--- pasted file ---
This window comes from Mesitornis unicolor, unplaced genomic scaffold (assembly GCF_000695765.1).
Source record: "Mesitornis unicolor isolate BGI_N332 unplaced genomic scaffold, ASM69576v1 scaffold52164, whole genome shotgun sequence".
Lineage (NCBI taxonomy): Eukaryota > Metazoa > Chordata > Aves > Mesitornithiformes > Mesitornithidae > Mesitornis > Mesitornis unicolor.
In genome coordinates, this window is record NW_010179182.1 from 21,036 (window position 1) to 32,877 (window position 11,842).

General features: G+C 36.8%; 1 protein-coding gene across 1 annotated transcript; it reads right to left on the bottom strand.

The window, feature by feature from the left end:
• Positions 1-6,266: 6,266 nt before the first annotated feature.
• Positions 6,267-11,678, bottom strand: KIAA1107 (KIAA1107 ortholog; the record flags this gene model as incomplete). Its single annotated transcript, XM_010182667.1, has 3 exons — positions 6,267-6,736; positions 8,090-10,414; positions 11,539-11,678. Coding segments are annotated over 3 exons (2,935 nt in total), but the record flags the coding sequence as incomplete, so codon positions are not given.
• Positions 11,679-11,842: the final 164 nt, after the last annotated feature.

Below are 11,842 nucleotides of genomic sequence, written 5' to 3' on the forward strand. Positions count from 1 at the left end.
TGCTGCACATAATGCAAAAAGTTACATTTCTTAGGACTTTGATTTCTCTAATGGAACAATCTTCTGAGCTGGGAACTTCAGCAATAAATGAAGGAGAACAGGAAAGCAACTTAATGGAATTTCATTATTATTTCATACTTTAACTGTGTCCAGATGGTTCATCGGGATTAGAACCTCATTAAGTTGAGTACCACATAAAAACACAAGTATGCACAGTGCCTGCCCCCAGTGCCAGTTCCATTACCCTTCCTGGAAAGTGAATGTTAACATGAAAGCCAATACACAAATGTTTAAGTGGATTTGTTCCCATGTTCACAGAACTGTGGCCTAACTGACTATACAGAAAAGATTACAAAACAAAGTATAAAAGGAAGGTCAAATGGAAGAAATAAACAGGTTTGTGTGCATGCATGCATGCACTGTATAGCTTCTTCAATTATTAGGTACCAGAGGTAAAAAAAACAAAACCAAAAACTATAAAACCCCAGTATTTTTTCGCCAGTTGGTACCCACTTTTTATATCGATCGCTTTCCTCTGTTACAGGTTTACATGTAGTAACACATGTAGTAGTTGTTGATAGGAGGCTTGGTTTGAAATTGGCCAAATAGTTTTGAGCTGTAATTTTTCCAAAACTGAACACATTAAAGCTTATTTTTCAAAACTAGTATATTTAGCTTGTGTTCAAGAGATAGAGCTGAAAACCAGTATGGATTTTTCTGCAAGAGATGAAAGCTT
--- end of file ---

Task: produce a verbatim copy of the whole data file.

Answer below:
This window comes from Mesitornis unicolor, unplaced genomic scaffold (assembly GCF_000695765.1).
Source record: "Mesitornis unicolor isolate BGI_N332 unplaced genomic scaffold, ASM69576v1 scaffold52164, whole genome shotgun sequence".
Lineage (NCBI taxonomy): Eukaryota > Metazoa > Chordata > Aves > Mesitornithiformes > Mesitornithidae > Mesitornis > Mesitornis unicolor.
In genome coordinates, this window is record NW_010179182.1 from 21,036 (window position 1) to 32,877 (window position 11,842).

General features: G+C 36.8%; 1 protein-coding gene across 1 annotated transcript; it reads right to left on the bottom strand.

The window, feature by feature from the left end:
• Positions 1-6,266: 6,266 nt before the first annotated feature.
• Positions 6,267-11,678, bottom strand: KIAA1107 (KIAA1107 ortholog; the record flags this gene model as incomplete). Its single annotated transcript, XM_010182667.1, has 3 exons — positions 6,267-6,736; positions 8,090-10,414; positions 11,539-11,678. Coding segments are annotated over 3 exons (2,935 nt in total), but the record flags the coding sequence as incomplete, so codon positions are not given.
• Positions 11,679-11,842: the final 164 nt, after the last annotated feature.

Below are 11,842 nucleotides of genomic sequence, written 5' to 3' on the forward strand. Positions count from 1 at the left end.
TGCTGCACATAATGCAAAAAGTTACATTTCTTAGGACTTTGATTTCTCTAATGGAACAATCTTCTGAGCTGGGAACTTCAGCAATAAATGAAGGAGAACAGGAAAGCAACTTAATGGAATTTCATTATTATTTCATACTTTAACTGTGTCCAGATGGTTCATCGGGATTAGAACCTCATTAAGTTGAGTACCACATAAAAACACAAGTATGCACAGTGCCTGCCCCCAGTGCCAGTTCCATTACCCTTCCTGGAAAGTGAATGTTAACATGAAAGCCAATACACAAATGTTTAAGTGGATTTGTTCCCATGTTCACAGAACTGTGGCCTAACTGACTATACAGAAAAGATTACAAAACAAAGTATAAAAGGAAGGTCAAATGGAAGAAATAAACAGGTTTGTGTGCATGCATGCATGCACTGTATAGCTTCTTCAATTATTAGGTACCAGAGGTAAAAAAAACAAAACCAAAAACTATAAAACCCCAGTATTTTTTCGCCAGTTGGTACCCACTTTTTATATCGATCGCTTTCCTCTGTTACAGGTTTACATGTAGTAACACATGTAGTAGTTGTTGATAGGAGGCTTGGTTTGAAATTGGCCAAATAGTTTTGAGCTGTAATTTTTCCAAAACTGAACACATTAAAGCTTATTTTTCAAAACTAGTATATTTAGCTTGTGTTCAAGAGATAGAGCTGAAAACCAGTATGGATTTTTCTGCAAGAGATGAAAGCTT